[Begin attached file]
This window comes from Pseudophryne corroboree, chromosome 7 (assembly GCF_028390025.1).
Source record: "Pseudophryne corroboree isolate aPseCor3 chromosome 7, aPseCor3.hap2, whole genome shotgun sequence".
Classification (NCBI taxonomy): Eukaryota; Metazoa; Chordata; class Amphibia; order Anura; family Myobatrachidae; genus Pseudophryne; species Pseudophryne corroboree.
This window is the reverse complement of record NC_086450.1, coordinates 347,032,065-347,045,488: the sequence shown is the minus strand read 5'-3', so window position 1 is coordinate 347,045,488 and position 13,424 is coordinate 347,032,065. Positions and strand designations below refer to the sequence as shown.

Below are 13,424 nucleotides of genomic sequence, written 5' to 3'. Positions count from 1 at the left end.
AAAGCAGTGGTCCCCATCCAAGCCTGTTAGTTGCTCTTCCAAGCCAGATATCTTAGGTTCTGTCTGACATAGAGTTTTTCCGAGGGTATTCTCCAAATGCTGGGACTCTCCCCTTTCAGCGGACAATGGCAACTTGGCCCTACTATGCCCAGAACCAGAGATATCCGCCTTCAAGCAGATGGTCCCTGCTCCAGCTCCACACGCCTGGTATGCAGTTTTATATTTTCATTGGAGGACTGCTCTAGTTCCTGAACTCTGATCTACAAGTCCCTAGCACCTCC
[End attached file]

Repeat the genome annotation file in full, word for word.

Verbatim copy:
This window comes from Pseudophryne corroboree, chromosome 7 (assembly GCF_028390025.1).
Source record: "Pseudophryne corroboree isolate aPseCor3 chromosome 7, aPseCor3.hap2, whole genome shotgun sequence".
Classification (NCBI taxonomy): Eukaryota; Metazoa; Chordata; class Amphibia; order Anura; family Myobatrachidae; genus Pseudophryne; species Pseudophryne corroboree.
This window is the reverse complement of record NC_086450.1, coordinates 347,032,065-347,045,488: the sequence shown is the minus strand read 5'-3', so window position 1 is coordinate 347,045,488 and position 13,424 is coordinate 347,032,065. Positions and strand designations below refer to the sequence as shown.

Below are 13,424 nucleotides of genomic sequence, written 5' to 3'. Positions count from 1 at the left end.
AAAGCAGTGGTCCCCATCCAAGCCTGTTAGTTGCTCTTCCAAGCCAGATATCTTAGGTTCTGTCTGACATAGAGTTTTTCCGAGGGTATTCTCCAAATGCTGGGACTCTCCCCTTTCAGCGGACAATGGCAACTTGGCCCTACTATGCCCAGAACCAGAGATATCCGCCTTCAAGCAGATGGTCCCTGCTCCAGCTCCACACGCCTGGTATGCAGTTTTATATTTTCATTGGAGGACTGCTCTAGTTCCTGAACTCTGATCTACAAGTCCCTAGCACCTCC